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Panasonic’s slightly rounded black-and-white plastic boxes have some appeal design-wise and taken together with the app, this is a fairly user-friendly system. It’s easy to set up and expand later on if you wish. With such a big corporation behind it, you can be sure the system will be well supported and could see more sensors and security products being launched later on.
As a burglar alarm, this system worked well, setting off the flashing hub alarm every time. We also appreciated the way the user can press any button on the hub to silence it.
Another major bonus is the single, central microSD slot that allows you to record clips of any length, and of course makes this a subscription-free security solution.
The video quality is quite simply not good enough. The 0.3MP sensor captures crummy images with too much noise and distortion in VGA resolution. That’s too low by today’s standards and it means you can’t recognise faces.
The audio quality is also unacceptable. We don’t want high-resolution audio, but we do expect some clarity.
The use of a hub has some advantages, but it is yet another device to plug into the mains.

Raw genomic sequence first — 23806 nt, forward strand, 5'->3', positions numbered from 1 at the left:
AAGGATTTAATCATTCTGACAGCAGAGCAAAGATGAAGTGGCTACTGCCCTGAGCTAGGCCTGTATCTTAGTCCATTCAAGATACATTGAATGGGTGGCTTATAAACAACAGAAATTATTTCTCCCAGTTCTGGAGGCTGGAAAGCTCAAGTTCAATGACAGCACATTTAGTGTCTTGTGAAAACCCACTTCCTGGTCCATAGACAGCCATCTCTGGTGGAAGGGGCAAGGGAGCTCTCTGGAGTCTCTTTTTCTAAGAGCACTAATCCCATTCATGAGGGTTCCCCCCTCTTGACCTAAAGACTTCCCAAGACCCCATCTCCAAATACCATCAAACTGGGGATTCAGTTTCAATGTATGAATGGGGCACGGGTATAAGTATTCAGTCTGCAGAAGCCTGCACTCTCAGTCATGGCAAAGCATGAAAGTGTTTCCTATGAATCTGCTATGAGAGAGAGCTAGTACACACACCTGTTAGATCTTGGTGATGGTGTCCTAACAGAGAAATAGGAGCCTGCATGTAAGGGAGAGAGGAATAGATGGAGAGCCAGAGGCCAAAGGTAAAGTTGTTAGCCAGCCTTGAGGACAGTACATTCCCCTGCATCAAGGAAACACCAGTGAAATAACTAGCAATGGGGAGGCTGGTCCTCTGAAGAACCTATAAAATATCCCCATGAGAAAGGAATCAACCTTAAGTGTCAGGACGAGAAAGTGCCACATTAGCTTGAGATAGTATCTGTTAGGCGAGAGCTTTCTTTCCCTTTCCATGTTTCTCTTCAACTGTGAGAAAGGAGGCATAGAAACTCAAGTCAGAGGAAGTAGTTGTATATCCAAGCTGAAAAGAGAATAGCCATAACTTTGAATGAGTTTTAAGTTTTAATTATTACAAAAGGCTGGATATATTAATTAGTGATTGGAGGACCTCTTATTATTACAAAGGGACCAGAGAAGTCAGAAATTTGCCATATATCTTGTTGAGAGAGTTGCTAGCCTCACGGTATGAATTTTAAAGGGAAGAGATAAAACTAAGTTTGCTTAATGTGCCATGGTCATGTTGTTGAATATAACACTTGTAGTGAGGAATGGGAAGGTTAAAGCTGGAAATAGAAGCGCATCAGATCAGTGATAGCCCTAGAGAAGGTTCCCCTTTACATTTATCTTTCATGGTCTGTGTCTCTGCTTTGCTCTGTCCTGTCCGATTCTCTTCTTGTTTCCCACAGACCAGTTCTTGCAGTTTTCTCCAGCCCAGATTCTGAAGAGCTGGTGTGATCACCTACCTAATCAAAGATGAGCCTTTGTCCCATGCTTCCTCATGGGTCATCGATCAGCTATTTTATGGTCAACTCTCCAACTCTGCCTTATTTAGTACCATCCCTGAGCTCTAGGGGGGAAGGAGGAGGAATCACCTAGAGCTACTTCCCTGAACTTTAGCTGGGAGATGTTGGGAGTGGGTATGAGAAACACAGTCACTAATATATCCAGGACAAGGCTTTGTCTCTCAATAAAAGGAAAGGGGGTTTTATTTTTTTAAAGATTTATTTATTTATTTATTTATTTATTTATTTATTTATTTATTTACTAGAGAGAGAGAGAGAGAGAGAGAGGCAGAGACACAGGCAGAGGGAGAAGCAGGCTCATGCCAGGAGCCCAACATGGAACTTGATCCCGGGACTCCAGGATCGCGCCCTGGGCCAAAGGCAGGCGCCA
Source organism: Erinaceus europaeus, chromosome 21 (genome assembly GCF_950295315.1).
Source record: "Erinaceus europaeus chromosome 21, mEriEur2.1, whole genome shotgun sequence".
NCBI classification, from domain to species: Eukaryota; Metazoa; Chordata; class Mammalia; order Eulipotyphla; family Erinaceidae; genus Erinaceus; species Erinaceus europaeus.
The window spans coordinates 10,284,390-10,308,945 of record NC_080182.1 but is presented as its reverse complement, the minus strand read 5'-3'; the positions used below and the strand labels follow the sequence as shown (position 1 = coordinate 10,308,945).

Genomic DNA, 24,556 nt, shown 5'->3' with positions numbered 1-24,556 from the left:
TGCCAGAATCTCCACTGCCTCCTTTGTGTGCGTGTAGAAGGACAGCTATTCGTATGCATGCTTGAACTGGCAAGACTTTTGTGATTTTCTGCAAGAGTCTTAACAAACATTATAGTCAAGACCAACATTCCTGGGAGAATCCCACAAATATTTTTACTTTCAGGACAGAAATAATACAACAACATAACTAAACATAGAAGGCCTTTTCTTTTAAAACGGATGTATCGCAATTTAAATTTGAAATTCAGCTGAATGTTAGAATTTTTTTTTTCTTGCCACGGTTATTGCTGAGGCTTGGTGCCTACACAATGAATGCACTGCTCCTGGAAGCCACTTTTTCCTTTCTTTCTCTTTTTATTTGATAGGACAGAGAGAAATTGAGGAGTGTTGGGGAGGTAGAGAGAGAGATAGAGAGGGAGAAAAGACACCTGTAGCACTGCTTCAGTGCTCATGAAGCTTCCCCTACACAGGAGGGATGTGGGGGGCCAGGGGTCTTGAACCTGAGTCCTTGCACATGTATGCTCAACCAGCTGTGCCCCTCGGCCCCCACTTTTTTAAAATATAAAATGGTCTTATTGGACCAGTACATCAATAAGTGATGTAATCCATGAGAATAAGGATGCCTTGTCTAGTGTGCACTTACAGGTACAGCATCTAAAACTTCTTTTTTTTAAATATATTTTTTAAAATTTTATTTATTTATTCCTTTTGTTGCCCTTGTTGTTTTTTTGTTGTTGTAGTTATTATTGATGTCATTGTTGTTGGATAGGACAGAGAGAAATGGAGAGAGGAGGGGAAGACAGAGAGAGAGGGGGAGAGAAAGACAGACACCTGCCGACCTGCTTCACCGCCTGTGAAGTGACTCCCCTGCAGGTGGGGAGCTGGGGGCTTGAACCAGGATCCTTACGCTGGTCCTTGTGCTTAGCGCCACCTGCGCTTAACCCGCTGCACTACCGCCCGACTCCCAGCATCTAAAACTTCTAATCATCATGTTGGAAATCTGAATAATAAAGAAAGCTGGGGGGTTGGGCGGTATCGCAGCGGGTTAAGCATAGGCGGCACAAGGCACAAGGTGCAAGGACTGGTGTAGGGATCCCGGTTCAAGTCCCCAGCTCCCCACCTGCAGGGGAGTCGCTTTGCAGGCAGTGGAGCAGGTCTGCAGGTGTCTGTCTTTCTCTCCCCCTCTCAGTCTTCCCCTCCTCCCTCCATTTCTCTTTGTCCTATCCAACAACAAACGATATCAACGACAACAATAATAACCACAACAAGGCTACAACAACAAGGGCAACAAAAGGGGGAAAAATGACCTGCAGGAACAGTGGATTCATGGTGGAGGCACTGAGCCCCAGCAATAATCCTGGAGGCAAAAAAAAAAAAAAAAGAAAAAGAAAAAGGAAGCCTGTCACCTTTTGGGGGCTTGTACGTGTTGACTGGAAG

With new companies like Nest and Netatmo bringing face and object recognition to their cameras, Panasonic’s low-res system looks crude and under-specified.
As a holistic smart home solution, Panasonic’s system has lots of appeal for domestic households and businesses. The far-reaching DECT system has advantages over less secure Wi-Fi IP cameras, and the growing family of sensors Panasonic is offering gives you some confidence about buying into its smart home dream.
However, the cameras themselves are too limited in their picture and sound quality when compared to current rivals, and the app doesn’t offer the same slick features of the latest IP cameras from Nest, Netatmo and so forth. In this case, we’d recommend waiting for the inevitable ‘mark II’ models.
Jim is a seasoned expert when it comes to testing tech. From playing a prototype PlayStation One to meeting a man called Steve about a new kind of phone in 2007, he’s always hunting the next big thing at the bleeding edge of the electronics industry. After editing the tech section of Wired UK magazine, he is currently specialising in IT and voyaging in his VW camper van.